Sasha’s jeans were tight and her hair was so long it grazed the bottom of the back pockets on her Gloria Vanderbilt jeans. She wore no makeup except a fat Bonnie Bell lip gloss in strawberry surprise, which she applied often and violently. Everything else, she did with a kind of slow, deliberate ennui. And though she wouldn’t lower herself to having a best friend, or doing any of the other things seventh grade girls did–wearing friendship pins on the laces of their sneakers, giggling about boys, singing the refrain of Peter Cetera songs in groups at recess for no apparent reason–she seemed to have chosen me for her one friend. I was her sidekick and lunch table companion, and it was a role for one. By unspoken agreement, I gave up my other friends, for the most part, even Susan Peters, my best friend since second grade. At the beginning, Susan once said, “Why do you like her?” “She’s interesting,” I said. “She’s really smart.” Susan was smart, too; it must have stung. I couldn’t say, I don’t know. She’s cool. She makes everyone else seem boring. But I thought it.

“Well, I don’t like her,” Susan said. “Her hair is greasy. She won’t talk to most of the girls in the class; it’s snotty. And I think she’s poor.” “Her hair is not greasy,” I said. “And she’s not poor. Her parents are…artists or something.”

I had never actually met Sasha’s parents; they were never home. I imagined they were artists because the house smelled like cigarettes and the green shag carpet struck me as bohemian, though I didn’t know that word yet. Usually no one was home at Sasha’s house, except the man in his twenties who came and went, sullen and silent, except to tell Sasha to do this or that small chore. I had no brothers, but this was within the range of behavior for brothers, or step brothers who fell within that murky no-man’s-land between teen and grown-up.

My own parents were charmingly pleased, in a detached sort of way, that I had a friend and classmate just a short walk away. Playing with Susan and Tracy and my other friends required our mothers to coordinate the driving. My mother was glad I often went to Sasha’s house now, and often told me to ask her home for dinner. I never did. By some tacit understanding, we always hung out at her house, and I did not include her in my family life, the way I had with Susan and the others. She wouldn’t have wanted to eat dinner with my parents and sister, talk about her own parents and what her favorite subject was. Sasha was somehow above all that.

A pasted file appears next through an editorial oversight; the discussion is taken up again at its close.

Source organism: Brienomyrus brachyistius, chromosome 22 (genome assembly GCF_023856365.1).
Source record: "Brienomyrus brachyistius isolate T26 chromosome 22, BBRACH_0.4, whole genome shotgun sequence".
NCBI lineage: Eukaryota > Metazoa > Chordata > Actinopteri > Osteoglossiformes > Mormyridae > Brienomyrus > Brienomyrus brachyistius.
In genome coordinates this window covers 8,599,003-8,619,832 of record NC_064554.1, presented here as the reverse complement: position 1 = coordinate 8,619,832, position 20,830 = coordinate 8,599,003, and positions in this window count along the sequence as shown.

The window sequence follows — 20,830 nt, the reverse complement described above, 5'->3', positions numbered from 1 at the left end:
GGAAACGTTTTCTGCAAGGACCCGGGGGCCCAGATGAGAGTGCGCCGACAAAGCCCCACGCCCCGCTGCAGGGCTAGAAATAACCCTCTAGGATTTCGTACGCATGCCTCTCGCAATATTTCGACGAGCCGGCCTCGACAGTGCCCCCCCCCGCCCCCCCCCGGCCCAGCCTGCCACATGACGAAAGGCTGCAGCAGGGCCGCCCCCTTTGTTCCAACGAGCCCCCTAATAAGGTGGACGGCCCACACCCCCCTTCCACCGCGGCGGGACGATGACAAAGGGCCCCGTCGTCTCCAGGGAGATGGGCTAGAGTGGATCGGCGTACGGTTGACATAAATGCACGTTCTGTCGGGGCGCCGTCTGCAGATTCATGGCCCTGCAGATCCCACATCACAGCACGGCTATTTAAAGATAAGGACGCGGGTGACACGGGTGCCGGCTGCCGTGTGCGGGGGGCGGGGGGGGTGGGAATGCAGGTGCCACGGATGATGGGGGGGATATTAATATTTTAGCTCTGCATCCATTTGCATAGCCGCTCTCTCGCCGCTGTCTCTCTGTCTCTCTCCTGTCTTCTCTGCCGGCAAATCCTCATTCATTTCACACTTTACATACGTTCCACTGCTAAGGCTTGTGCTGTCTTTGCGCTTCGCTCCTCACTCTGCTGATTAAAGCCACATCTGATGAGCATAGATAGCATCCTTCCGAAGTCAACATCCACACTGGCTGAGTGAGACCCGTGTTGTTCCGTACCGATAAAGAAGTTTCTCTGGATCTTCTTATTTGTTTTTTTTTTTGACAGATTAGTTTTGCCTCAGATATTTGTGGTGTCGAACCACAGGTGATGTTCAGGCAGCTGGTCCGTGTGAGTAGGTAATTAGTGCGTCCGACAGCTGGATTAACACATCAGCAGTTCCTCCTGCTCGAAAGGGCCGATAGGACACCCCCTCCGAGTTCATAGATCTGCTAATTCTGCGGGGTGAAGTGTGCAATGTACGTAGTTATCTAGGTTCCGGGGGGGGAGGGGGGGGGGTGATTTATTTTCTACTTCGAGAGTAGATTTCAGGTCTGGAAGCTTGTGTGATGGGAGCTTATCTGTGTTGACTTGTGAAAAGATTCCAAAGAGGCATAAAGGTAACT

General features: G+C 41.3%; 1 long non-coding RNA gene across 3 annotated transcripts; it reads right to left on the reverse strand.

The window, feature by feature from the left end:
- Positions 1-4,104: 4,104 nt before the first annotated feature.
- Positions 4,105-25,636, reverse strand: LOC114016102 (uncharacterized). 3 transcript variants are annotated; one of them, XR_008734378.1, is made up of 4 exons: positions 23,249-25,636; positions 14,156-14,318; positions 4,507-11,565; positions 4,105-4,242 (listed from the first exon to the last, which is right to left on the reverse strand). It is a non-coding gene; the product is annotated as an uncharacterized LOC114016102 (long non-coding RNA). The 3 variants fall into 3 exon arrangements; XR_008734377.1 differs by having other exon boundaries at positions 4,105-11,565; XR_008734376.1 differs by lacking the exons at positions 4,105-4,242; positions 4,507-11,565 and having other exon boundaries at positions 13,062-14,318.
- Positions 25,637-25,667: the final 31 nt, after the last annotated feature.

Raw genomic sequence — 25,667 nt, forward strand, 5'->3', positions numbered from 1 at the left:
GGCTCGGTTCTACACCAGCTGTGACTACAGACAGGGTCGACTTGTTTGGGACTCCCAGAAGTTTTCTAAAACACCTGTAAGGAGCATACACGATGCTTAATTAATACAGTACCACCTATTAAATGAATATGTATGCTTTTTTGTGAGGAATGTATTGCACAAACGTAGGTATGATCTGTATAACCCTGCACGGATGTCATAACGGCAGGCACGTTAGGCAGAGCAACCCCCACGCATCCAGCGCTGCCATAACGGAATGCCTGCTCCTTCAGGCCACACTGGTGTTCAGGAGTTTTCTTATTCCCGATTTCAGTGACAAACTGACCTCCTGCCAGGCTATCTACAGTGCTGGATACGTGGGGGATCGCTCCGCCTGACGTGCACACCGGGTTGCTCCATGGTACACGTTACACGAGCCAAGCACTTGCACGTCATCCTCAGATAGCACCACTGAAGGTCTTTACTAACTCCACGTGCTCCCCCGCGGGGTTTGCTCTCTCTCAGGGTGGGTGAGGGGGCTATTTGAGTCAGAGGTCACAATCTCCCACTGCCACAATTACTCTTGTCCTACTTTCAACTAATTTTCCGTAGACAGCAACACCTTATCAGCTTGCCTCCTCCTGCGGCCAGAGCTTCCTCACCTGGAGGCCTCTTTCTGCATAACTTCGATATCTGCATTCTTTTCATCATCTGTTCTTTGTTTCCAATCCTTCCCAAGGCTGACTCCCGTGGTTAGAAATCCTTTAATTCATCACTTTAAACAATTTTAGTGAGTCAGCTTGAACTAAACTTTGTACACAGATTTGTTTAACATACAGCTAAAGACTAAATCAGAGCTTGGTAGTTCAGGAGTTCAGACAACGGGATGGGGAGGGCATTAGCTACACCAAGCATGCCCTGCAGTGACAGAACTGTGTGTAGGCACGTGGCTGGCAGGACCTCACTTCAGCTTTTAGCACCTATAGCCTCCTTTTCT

She did come over once, on a rainy late afternoon when the wind was whipping the pine trees around. It was not the kind of weather to be out in and my mother fussed over her at the front door, taking her coat and hurrying her into the foyer, offering her something warm to drink. Sasha mumbled something about needing to look at my geography book, and we hung out for a couple hours. She borrowed my Roses & Romance nail polish and painted her fingernails in stripes and polka dots. I had never seen anyone do that before. “Is anyone home at your house?” I ventured. I thought maybe she was getting bored. She looked at me strangely for a second, then said, “Just Derek. He’s in a foul mood.” So, he had a name. Derek. It suited him. Maybe he was yelling, and she wanted to get away. I was flattered she’d chosen my house, though there was really nowhere else she could go on foot. Hesitatingly, I asked her if she wanted to eat dinner with us. Maybe she heard the insincerity in my voice; she blew on her nails a few times and said she had to go home. She never asked to see my geography book.

Months went by, and my mother did eventually register some concern. Why did Sasha never come over here? Why had I not seen Susan in a while? What was Sasha’s mother’s name, again? I had no idea. She was casual in the way she asked, but I knew it was now on her agenda to find these things out. For a week, Sasha and I continued to sit together at lunch, go to her house on the days when I didn’t have choir practice or a piano lesson. We’d flip through magazines and talk idly about the pictures. Sasha had a tattered spiral notebook she kept under her mattress. She never let me look at it, and once when she was in the bathroom I pulled it out quickly and opened it. Her loopy, childish cursive covered each page with what appeared to be poetry. Sad, strange poetry, with titles like “Smash the Glass” and “Obsidian.” I didn’t know what the word meant. Some were less dark; one of them went The moon was high, the wind was warm, I  drank the tears of the summer storm… I heard the bathroom door open and hurriedly stuck it back under the mattress.

In April, just as the grass was peaking up through the crusty, melting snow, I went to Sasha’s house. She hadn’t been at school, and I was curious. She was alone, taking clothes out of her little cardboard dresser, piling random objects into the boxes on the floor.

“We’re moving,” she said.

“Oh,” said. “Where?” I tried to sound casual.

“I dunno. Durango, maybe. Derek thinks it’s cool there.”

“Oh,” I said. I couldn’t imagine why Derek’s opinion mattered that much. Just then he opened the front door and yelled, “Sasha, hurry up already! I’m freezing my ass off out here!” She rolled her eyes elaborately.